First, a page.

The movie isn’t a romantic comedy; it’s one of those movies in which the protagonist discovers who she is in middle age. So it’s not focused on her relationship with Robert; Louie has about the same amount of screen time. I always enjoy watching Irrfan Khan, and his oddness as Robert, who is both understated and challenging, and whose humor Agnes often finds befuddling, presents a pleasing contrast to Louie’s flat-footed forcefulness. Denman is excellent as well. It would have been easy to make Louie an asshole, but the writers, Polly Mann and Oren Moverman (who based their screenplay on an Argentinian film called Rompecabezas), and the director Marc Turtletaub, aren’t interested in that kind of reductiveness. He’s certainly sometimes infuriating, but he adores his wife; it’s just that he lacks the imagination to see that she’s unhappy and then, once he realizes it, to know how to fix it. When he tells her, “I thank God every day for you, Agnes,” he’s not blowing smoke or mouthing platitudes; you can see that he means it, just as you know Ziggy means it when he tells his mother that he envies her because she’s good at everything and he feels he can’t do anything well. The problem is that both Louie and Ziggy are measuring her based on tasks that, she comes to realize in the course of the picture, don’t bring enough out of her. Whenever she pushes Louie out of his conventional approach, his automatic reaction is to look ill at ease and push back against her suggestions; only after he’s had a chance to take them in does he change his mind. Looking over the accounts at the garage, she realizes that they can’t afford to send Gabe to college unless they sell their cabin in the country, on a lake Louie loves to fish. But when she talks to him about it, he won’t even consider it; he claims that fishing is the most important thing in his life – which isn’t, of course, what he means, though it makes her furious. Then, a few days later, he announces her plan at dinner, having mulled it over and arrived at her conclusion. The suddenness and intractability of the way he presents it also infuriates her; he skipped right over the part where the two of them discuss it and arrive at the decision in tandem. But Louie doesn’t understand why she gets upset; as far as he’s concerned, he’s done exactly what she wanted. And to be fair, feeling as she does about him – and given her newly minted attraction to Robert – it’s not likely that he can do anything that won’t upset her. But God knows he isn’t good at negotiations. They have a big fight when she tells him that Ziggy, who has confided in her, wants to go to culinary school because cooking is the only activity that gives him pleasure. Louie proclaims that cooking is unmanly, and then he asks her, his anger rising, if she has any idea what his father would have done to his mother if she’d made such a suggestion. He grabs Agnes and starts to shake her, then pulls back in horror and insists, as much to himself as to her, “I’m not my father.”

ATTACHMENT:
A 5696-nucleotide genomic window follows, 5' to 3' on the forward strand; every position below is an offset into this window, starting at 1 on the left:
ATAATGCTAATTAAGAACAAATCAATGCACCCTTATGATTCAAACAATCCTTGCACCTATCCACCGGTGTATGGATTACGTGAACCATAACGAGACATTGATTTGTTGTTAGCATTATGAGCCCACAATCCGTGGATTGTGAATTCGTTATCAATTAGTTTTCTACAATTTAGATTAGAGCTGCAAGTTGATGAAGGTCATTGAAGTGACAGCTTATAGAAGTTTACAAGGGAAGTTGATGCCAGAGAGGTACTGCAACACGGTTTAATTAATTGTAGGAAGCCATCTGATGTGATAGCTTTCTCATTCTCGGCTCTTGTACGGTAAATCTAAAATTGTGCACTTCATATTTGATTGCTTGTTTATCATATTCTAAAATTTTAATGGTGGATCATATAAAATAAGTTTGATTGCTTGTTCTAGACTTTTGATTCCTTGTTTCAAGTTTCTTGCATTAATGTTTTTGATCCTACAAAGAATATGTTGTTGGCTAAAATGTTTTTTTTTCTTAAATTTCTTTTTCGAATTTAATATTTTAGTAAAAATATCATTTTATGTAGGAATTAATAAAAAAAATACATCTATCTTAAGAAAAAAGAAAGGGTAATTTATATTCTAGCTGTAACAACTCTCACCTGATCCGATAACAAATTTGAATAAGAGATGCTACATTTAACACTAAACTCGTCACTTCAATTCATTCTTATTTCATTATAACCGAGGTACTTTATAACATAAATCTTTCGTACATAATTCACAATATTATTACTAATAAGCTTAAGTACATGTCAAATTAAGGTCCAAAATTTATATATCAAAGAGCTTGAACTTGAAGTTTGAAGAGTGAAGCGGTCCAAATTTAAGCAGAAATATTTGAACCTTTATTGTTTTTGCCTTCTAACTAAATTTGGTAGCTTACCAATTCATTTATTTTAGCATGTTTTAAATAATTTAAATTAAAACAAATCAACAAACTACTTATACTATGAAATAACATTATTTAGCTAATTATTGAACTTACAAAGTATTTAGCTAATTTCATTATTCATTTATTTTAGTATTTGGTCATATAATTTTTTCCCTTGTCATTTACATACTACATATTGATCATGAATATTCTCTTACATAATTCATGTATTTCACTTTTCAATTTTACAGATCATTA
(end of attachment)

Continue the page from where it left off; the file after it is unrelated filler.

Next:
This moment is symptomatic of what I liked best about Puzzle (besides Macdonald’s acting). Robert suggests that the reason Agnes enjoys puzzling so much is that she can control the outcome and wind up with a perfect whole where everything fits together, the way it never does in life. The movie is on the life end of the spectrum; it doesn’t all fit together. The characters act in ways that surprise you, and the film keeps moving sidelong to accommodate them. You walk away with the characters in your head, arranged every which way.

Steve Vineberg is Distinguished Professor of the Arts and Humanities at College of the Holy Cross in Worcester, Massachusetts, where he teaches theatre and film. He also writes for The Threepenny Review and is the author of three books: Method Actors: Three Generations of an American Acting Style; No Surprises, Please: Movies in the Reagan Decade; and High Comedy in American Movies.